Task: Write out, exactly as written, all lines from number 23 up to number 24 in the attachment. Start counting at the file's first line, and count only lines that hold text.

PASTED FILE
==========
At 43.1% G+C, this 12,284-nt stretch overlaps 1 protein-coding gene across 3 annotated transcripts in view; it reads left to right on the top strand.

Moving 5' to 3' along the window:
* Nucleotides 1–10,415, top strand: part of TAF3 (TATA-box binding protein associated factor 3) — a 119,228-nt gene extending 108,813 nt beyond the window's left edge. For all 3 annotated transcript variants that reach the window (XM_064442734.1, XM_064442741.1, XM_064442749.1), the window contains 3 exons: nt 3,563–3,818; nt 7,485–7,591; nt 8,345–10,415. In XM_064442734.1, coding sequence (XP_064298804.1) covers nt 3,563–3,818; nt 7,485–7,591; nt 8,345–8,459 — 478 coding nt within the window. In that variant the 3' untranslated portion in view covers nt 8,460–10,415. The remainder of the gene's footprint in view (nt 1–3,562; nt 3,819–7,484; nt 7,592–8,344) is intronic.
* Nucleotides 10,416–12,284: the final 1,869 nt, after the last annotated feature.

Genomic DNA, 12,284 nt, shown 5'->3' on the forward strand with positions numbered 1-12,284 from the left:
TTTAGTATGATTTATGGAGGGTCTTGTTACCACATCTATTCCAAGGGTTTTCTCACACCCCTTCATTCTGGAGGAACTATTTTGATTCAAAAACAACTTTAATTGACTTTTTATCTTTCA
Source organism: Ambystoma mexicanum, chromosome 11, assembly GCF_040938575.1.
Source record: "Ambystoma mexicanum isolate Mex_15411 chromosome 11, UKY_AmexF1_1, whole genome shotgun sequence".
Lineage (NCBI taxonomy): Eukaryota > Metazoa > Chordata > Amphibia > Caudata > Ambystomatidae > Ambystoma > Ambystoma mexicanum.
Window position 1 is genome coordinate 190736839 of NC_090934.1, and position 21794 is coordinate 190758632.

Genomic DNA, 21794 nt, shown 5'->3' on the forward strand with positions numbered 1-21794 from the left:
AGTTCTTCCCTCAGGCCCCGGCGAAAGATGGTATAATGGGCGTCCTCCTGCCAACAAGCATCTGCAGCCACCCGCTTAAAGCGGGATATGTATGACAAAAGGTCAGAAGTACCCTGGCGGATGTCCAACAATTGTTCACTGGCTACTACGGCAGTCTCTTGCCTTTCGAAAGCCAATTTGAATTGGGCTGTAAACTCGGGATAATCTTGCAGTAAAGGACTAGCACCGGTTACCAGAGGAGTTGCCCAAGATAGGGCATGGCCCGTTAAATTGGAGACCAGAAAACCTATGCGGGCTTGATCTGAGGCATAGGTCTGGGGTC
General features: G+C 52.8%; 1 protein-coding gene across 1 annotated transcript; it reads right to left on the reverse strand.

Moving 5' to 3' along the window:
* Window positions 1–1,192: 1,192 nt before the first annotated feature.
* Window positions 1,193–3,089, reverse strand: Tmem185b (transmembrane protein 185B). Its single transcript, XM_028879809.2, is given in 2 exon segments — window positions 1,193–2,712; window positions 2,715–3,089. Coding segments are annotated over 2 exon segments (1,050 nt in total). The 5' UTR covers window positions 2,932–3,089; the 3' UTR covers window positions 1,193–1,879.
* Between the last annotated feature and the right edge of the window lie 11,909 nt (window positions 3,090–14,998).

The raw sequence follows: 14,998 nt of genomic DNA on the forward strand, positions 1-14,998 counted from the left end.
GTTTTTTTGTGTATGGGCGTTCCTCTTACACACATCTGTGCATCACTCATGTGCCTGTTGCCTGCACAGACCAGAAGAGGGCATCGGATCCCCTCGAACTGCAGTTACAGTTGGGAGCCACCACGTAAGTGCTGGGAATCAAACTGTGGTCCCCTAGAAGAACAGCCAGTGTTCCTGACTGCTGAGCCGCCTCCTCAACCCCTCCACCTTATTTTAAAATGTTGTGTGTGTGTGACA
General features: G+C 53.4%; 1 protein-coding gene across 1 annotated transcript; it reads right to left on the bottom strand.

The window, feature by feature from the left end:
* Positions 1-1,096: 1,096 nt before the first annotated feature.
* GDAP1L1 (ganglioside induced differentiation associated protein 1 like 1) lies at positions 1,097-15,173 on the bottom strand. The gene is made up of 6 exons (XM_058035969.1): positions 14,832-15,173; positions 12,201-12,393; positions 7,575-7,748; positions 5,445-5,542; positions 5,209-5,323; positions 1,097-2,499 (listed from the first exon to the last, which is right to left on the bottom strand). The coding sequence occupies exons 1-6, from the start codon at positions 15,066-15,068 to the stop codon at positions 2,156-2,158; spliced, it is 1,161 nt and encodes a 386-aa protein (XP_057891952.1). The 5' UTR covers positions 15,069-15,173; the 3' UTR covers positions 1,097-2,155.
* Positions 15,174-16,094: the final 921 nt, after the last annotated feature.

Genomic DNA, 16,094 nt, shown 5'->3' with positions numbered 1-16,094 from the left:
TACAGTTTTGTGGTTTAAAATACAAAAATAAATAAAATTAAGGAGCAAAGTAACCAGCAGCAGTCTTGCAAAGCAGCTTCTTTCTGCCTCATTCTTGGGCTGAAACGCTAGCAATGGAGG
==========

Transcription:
* GDAP1L1 (ganglioside induced differentiation associated protein 1 like 1) lies at positions 1,097-15,173 on the bottom strand. The gene is made up of 6 exons (XM_058035969.1): positions 14,832-15,173; positions 12,201-12,393; positions 7,575-7,748; positions 5,445-5,542; positions 5,209-5,323; positions 1,097-2,499 (listed from the first exon to the last, which is right to left on the bottom strand). The coding sequence occupies exons 1-6, from the start codon at positions 15,066-15,068 to the stop codon at positions 2,156-2,158; spliced, it is 1,161 nt and encodes a 386-aa protein (XP_057891952.1). The 5' UTR covers positions 15,069-15,173; the 3' UTR covers positions 1,097-2,155.
* Positions 15,174-16,094: the final 921 nt, after the last annotated feature.